With the CFPB under a court order to complete the Dodd-Frank Act Section 1071 rulemaking by March 31, CFPB Director Rohit Chopra today acknowledged concerns raised by ABA and others that the rule could have an outsized effect on smaller institutions and could affect the supply of credit to the nation’s small businesses. The rulemaking addresses the collection of credit application data for small businesses, including women-owned and minority-owned small businesses.
“We want to make sure we have an implementation period that gives the smaller firms more time, and the ability to make sure it’s not duplicative with existing requirements under the Community Reinvestment Act,” Chopra told the House Financial Services Committee during a CFPB oversight hearing. He added that “we’re going to get it done by March,” and “we’re going to do the best we can, but the statute is what we have to look to.”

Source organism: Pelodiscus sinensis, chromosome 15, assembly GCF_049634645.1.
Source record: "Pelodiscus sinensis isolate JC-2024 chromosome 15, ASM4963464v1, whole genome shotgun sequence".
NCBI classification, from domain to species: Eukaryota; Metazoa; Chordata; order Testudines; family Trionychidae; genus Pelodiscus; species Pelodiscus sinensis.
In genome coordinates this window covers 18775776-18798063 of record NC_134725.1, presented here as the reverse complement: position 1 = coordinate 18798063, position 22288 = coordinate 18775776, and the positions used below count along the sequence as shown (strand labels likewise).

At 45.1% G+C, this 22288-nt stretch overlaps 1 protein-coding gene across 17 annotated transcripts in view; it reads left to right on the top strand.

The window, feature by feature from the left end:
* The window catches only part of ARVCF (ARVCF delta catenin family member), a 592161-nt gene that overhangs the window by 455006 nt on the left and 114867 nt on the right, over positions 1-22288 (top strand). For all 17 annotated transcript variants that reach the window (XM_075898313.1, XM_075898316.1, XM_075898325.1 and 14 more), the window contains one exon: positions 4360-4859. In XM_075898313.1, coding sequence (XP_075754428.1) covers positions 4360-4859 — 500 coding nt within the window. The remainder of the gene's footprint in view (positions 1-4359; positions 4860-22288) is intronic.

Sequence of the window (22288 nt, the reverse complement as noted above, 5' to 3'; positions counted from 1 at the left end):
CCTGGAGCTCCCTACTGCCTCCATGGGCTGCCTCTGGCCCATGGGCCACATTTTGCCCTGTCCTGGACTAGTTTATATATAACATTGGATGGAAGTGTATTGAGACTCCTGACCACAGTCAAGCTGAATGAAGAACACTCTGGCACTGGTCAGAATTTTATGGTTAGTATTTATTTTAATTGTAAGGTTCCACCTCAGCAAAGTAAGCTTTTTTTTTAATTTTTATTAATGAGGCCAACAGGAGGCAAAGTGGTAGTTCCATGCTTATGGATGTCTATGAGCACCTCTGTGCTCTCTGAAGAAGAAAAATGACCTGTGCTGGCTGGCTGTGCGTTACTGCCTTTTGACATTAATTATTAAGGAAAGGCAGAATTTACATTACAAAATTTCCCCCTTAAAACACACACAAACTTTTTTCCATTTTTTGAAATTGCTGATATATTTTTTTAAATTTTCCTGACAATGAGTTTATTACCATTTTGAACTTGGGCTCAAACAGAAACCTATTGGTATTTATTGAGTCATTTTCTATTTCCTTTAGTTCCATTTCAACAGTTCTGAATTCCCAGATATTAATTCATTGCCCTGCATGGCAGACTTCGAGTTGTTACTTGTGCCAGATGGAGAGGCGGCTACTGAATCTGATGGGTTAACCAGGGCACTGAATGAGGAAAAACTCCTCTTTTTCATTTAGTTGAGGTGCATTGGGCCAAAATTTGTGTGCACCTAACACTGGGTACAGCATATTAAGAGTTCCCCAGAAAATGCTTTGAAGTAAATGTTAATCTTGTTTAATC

During the hearing, lawmakers also took Chopra to task over his agency’s creation and persistent use of the term “junk fees” to describe, among other things, legal fees that banks charge for financial products and services. “There is no such word in financial services lexicon,” said Rep. Blaine Luetkemeyer (R-Mo.). “You’re making up a word and then using it to go out and enforce something that doesn’t exist.”
Lawmakers also raised concerns over the bureau’s recent updates to its unfair, deceptive, or abusive acts and practices (or UDAAP) exam manual that expanded the definition of “unfairness” to encompass discrimination—an action that ABA has challenged in court. “This is not interpretive guidance,” Rep. Andy Barr (R-Ky.) told Chopra. “You’re trying to change the law.”